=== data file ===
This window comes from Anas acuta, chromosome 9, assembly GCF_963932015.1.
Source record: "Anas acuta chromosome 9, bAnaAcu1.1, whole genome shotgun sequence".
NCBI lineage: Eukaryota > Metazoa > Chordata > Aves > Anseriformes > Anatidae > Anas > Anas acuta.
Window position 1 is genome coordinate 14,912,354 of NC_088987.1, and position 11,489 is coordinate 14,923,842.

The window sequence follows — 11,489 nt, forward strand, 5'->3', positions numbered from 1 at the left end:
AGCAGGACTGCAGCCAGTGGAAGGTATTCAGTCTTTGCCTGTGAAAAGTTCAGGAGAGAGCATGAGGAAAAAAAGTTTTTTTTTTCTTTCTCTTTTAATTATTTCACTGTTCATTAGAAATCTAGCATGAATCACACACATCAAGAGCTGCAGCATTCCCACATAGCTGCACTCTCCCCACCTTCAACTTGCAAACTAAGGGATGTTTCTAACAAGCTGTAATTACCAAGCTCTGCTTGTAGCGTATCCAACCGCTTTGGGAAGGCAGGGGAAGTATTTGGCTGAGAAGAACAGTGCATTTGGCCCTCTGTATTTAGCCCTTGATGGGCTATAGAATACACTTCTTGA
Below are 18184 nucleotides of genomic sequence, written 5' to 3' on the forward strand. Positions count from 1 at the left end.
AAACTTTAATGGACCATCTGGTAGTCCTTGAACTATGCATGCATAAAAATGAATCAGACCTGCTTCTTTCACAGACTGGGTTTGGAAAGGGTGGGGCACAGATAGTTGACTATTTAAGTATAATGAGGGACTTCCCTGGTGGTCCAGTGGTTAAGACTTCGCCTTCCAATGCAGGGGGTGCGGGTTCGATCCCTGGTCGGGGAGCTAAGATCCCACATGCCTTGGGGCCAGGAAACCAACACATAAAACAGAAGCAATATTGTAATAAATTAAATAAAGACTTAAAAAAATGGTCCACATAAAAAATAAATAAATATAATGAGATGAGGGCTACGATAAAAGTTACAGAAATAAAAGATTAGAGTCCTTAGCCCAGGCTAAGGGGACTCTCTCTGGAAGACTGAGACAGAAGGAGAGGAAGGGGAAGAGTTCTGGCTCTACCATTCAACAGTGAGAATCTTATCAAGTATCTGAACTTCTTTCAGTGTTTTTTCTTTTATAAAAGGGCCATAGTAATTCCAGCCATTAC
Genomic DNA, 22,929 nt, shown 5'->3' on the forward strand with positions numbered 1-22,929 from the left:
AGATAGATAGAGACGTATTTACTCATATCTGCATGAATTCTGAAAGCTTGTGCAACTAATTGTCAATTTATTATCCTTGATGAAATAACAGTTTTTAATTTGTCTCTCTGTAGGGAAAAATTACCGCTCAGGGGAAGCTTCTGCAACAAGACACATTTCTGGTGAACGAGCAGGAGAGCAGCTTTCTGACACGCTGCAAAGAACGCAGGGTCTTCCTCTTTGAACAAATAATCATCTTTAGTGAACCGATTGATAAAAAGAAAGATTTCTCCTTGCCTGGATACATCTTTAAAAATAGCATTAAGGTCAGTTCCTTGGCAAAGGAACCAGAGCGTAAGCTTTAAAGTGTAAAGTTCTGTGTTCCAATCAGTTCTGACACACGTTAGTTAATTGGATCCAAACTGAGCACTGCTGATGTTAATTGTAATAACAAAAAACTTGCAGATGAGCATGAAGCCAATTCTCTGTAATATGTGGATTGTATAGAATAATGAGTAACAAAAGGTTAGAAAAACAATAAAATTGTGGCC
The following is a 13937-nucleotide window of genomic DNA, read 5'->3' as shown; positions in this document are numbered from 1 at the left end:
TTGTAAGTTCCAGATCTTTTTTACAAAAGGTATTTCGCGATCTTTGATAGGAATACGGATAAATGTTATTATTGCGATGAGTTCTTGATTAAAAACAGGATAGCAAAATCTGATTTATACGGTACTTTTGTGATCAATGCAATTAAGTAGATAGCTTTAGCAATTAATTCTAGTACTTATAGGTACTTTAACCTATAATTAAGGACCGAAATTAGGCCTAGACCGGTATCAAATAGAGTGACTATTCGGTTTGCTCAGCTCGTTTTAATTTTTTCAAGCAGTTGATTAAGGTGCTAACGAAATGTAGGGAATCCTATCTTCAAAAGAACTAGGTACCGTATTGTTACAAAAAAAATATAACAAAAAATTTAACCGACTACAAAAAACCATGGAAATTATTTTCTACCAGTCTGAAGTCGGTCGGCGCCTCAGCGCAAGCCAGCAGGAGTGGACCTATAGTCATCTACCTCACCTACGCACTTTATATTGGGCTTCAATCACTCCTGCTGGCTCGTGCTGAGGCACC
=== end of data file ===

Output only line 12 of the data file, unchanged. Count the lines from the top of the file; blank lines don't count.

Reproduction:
TTGTAAGTTCCAGATCTTTTTTACAAAAGGTATTTCGCGATCTTTGATAGGAATACGGATAAATGTTATTATTGCGATGAGTTCTTGATTAAAAACAGGATAGCAAAATCTGATTTATACGGTACTTTTGTGATCAATGCAATTAAGTAGATAGCTTTAGCAATTAATTCTAGTACTTATAGGTACTTTAACCTATAATTAAGGACCGAAATTAGGCCTAGACCGGTATCAAATAGAGTGACTATTCGGTTTGCTCAGCTCGTTTTAATTTTTTCAAGCAGTTGATTAAGGTGCTAACGAAATGTAGGGAATCCTATCTTCAAAAGAACTAGGTACCGTATTGTTACAAAAAAAATATAACAAAAAATTTAACCGACTACAAAAAACCATGGAAATTATTTTCTACCAGTCTGAAGTCGGTCGGCGCCTCAGCGCAAGCCAGCAGGAGTGGACCTATAGTCATCTACCTCACCTACGCACTTTATATTGGGCTTCAATCACTCCTGCTGGCTCGTGCTGAGGCACC